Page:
Proactive vigilance key to preventing heat-related illness and injuries

June 4, 2020

According to the Occupational Safety and Health Association (OSHA), thousands of workers become sick from occupational heat exposure each year.  However, heat-related illnesses are preventable. “The best way to prevent heat-related illness is to make the work environment cooler,” OSHA states.

It is important to understand how the body handles heat and hot conditions when evaluating the potential for employee heat-related illnesses. As temperatures rise, the body releases heat more slowly. As humidity increases, sweat evaporation decreases and stagnant air makes sweat evaporation even more difficult.  When these three factors are combined, you have a higher potential for health and safety concerns. The chances for accidents due to sweaty hands, dizziness and decreased mental alertness go up considerably.

Additionally, increased body temperature and discomfort can lead to irritability and frustration that could lend to more careless behavior.  This puts the worker and the work environment at risk when one is not properly prepared for the heat.

Given that most heat-related health problems can be prevented, or at least the risk of developing them can be reduced, taking a proactive approach gives two-fold benefits. You will effectively ensure worker safety and in-turn, productivity. Both will positively benefit the company’s bottom dollar.

Prevention – preventative steps on the jobsite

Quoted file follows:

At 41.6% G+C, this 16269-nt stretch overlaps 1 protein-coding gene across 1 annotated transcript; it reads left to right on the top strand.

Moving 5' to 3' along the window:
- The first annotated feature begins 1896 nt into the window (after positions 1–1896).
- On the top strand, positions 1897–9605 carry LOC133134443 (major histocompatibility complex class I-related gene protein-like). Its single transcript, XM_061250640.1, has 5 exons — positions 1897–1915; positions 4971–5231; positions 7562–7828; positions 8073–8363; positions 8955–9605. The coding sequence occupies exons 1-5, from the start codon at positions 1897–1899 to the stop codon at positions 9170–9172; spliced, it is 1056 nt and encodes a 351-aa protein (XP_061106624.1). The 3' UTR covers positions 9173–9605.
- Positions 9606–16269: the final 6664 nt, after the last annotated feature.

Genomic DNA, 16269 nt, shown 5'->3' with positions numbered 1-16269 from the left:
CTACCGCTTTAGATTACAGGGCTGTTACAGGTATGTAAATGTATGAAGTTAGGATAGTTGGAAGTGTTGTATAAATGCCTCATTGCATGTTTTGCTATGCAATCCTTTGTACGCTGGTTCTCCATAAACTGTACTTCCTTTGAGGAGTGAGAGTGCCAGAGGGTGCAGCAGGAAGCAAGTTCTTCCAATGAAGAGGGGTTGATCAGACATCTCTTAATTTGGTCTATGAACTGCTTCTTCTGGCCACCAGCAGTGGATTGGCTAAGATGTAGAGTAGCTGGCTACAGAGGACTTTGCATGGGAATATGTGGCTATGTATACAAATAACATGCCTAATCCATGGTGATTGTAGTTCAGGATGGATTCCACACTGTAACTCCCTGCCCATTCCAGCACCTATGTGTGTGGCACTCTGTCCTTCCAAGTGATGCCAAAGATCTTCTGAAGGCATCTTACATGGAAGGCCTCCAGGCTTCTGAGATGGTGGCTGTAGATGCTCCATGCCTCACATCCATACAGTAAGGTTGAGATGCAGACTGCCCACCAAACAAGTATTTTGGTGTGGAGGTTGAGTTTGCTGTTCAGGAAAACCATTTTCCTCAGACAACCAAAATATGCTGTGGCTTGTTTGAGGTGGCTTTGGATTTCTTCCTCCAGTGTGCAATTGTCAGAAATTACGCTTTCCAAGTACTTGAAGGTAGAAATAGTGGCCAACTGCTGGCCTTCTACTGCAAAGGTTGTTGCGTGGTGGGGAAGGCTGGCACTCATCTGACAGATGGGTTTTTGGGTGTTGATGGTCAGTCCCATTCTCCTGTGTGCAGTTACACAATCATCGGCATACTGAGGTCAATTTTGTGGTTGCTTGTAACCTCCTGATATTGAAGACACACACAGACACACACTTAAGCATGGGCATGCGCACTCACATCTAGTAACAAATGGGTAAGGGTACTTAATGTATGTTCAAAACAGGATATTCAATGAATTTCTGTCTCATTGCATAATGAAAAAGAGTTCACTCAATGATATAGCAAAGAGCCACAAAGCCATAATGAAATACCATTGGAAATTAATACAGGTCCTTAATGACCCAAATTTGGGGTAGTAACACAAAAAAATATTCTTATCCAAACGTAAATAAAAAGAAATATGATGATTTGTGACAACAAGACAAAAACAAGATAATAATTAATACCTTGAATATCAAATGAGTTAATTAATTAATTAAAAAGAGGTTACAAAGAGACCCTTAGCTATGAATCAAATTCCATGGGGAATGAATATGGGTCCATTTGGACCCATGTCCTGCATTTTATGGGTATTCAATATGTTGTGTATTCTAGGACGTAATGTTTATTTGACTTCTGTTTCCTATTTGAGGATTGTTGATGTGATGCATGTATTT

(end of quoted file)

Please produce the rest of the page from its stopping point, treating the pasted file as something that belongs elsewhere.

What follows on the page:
1. Acclimating workers is a necessary process even if it seems counterintuitive to generating productivity (e.g., a reduced work shift during excessive heat). An effective heat acclimatization program gradually increases an unacclimated worker’s exposure to heat over a 7- to 14-day period.
  2. Make sure to have plenty of fluids on hand. Workers need plenty of water throughout the day (approximately every 15 minutes) in hot conditions and shouldn’t wait until they feel thirsty.
  3. Schedule rest breaks to help your body recover. OSHA advises workers to rest in the shade or in air-conditioning when possible to help cool down. Utilize or add cooling stations on worksites when possible with tools such as a portable evaporative cooler that work on a standard 110-V electricity supply.
  4. Stay aware of conditions with your phone or tablet, especially if working outdoors.  Working in full sunlight can increase heat index* values by 15°F. OSHA has an app (download info here) to help calculate the heat index for the worksite and helps to identify the risk level.
  5. Be sure workers are informed by reviewing the heat illness signs and symptoms.  Training is this area is worthwhile.
  6. Use a buddy system.  Encourage workers to monitor each other for signs and symptoms of heat-related illness.

(*For more information about safety while working in the heat, see OSHA’s heat illness webpage and online guidance page for employers that outlines how to use the heat index to protect workers.)

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